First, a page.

Refinery steam project wins ICE award

The award-winning waste heat recovery plant at ExxonMobil’s Fawley oil refinery near Southampton, Hampshire. Huge flues pipe steam energy right back instead of being released into the atmosphere – a C02-saving scheme equivalent to removing 30,000 cars from the road annually. Southampton-based Trant was principal contractor. The scheme won top honours of the five infrastructure projects in Hampshire shortlisted by the Institution of Civil Engineers.

The Trant team with the ICE award. Trant’s contracts manager Colin Monaghan, who submitted the entry on behalf of client ExxonMobil, second from left at the back with Nigel Burt, the community affairs manager at Fawley oil refinery, which is owned and operated by ExxonMobil, next to Colin on the far left.

A £10m energy scheme which saves as much in carbon emissions as removing 30,000 cars annual from the road has won a top civil engineering award in Hampshire.

The environmentally-friendly project was by ExxonMobil, with principal contractor Trant, the engineering and civil engineering firm headquartered in Southampton.
It captures and use heat generated at Fawley oil refinery, which is the largest refinery and petrochemical plant in the UK and is located near Southampton.

Following the entry submission by Trant, the innovative project was named overall winner at the Institution of Civil Engineers’ (ICE) South East England Engineering Excellence Awards 2013.

The awards recognise the best civil engineering projects regionally, with the judges looking for projects that deliver a real benefit to society through the knowledge, skills and professional expertise of civil engineers.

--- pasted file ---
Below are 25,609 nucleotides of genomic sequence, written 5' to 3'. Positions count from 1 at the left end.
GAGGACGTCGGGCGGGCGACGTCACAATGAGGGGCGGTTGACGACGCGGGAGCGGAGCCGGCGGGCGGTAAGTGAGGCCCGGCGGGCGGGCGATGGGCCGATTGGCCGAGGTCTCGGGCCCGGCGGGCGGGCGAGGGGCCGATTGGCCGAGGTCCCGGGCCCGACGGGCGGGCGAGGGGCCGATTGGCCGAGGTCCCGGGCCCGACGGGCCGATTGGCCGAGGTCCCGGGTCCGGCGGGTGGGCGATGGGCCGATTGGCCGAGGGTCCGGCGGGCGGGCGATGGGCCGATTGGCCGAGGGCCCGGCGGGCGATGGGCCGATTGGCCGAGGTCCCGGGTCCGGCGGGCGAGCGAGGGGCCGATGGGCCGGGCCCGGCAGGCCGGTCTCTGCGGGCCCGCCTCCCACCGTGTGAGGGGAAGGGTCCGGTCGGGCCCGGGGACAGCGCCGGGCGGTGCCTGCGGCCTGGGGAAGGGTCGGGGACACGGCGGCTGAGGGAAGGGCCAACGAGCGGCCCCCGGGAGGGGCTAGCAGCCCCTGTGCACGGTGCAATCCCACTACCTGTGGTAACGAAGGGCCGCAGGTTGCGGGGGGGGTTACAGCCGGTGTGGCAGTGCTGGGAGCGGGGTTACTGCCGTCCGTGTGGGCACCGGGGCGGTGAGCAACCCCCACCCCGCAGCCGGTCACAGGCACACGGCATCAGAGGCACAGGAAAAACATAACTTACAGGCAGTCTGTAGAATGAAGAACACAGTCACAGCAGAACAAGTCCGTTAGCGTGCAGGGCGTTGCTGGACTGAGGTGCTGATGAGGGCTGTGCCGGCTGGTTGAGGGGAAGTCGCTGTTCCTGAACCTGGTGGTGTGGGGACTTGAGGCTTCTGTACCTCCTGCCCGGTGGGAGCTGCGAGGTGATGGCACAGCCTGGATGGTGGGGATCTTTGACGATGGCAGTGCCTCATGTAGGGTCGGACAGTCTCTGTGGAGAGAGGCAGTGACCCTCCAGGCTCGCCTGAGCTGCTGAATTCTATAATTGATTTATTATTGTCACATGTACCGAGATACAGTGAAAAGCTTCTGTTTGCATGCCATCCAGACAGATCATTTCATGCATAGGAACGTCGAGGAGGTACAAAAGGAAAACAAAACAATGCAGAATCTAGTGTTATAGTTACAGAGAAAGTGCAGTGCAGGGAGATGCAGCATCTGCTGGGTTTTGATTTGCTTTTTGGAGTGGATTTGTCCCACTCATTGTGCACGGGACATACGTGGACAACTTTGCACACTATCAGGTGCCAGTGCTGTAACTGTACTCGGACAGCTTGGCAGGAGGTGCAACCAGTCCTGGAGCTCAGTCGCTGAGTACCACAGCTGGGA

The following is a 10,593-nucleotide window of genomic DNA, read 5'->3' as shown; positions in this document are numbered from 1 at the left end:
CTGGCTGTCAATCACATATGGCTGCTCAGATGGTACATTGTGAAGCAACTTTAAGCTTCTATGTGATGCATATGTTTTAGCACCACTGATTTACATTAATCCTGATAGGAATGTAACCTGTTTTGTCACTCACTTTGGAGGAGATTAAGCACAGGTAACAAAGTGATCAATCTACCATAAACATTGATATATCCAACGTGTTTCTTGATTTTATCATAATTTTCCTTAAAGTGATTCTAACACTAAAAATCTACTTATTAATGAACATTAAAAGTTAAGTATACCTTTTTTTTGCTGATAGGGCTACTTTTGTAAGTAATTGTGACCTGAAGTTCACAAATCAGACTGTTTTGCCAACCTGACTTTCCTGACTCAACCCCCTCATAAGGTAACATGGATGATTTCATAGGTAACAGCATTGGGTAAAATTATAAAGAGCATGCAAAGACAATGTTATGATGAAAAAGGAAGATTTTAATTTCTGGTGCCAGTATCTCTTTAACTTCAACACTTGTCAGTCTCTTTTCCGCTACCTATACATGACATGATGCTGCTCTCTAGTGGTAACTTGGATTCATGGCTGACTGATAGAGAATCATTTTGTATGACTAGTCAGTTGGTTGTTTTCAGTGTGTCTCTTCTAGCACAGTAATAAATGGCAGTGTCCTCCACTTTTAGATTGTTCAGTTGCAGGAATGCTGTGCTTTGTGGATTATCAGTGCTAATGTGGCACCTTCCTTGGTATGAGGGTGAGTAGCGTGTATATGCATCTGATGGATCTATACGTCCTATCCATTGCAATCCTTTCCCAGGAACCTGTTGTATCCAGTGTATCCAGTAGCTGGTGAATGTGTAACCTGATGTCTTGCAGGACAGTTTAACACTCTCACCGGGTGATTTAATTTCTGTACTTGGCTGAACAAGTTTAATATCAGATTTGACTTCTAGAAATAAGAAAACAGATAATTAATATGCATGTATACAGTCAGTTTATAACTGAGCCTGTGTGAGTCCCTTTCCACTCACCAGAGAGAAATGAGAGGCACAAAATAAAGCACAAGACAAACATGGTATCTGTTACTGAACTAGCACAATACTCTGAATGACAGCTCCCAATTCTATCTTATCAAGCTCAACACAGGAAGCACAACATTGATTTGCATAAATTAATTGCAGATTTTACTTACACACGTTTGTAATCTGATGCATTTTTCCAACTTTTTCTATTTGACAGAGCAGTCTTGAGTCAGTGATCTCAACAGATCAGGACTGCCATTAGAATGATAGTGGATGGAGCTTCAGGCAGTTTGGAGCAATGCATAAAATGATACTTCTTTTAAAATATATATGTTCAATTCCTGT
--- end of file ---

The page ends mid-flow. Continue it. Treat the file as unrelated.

Taking 13 months to complete, the heat recovery project at Fawley, which is owned and operated by ExxonMobil, involves huge flues piping steam generated from a unit producing an ingredient for petrol.

New flues duct the gases to the furnace to produce superheated steam, supplying a third of the steam needed to operate the unit.
Previously hot flue gases would have been emitted through the existing stack and the heat wasted.

Trant’s contracts manager Colin Monaghan, who submitted the entry, said: “We’re thrilled to have won against tough competition. The finished project is a highly efficient energy-saving plant, producing steam from hot flue gases which would otherwise have been emitted in to the atmosphere.”

He added: “The scheme met the criteria laid down by judges, which included engineering excellence and innovation, sustainability and environmental issues, approach to health and safety, adherence to programme and budget and benefit to the community.”

John Laverty, Director of ICE South East England, said: “As well as achieving a reduction in CO2 emissions equivalent to removing 30,000 cars from the roads, the project also provided ExxonMobil and Trant the opportunity to invest resources into local charities and recruitment of local labour and employment. The project demonstrates how civil engineering can mitigate environmental impacts and benefit the local economy. Our congratulations go to the winning project team.”

The winner was announced at the ICE awards ceremony at the De Vere Grand Harbour Hotel, Southampton. [JUNE 21]. They were presented in association with VolkerWesselsUK and Trant.

Other Hampshire projects were the Fleet Pond Restoration Project at Fleet, the Hockley Viaduct and National Cycle Network at Winchester, the M3 Hawley Lane Bridge near Farnborough and the Southampton Airport LED lighting replacement scheme.

ICE, which has 11,000 members in the South East, is a leading source of professional expertise in transport, water supply and treatment, flood management, waste and energy.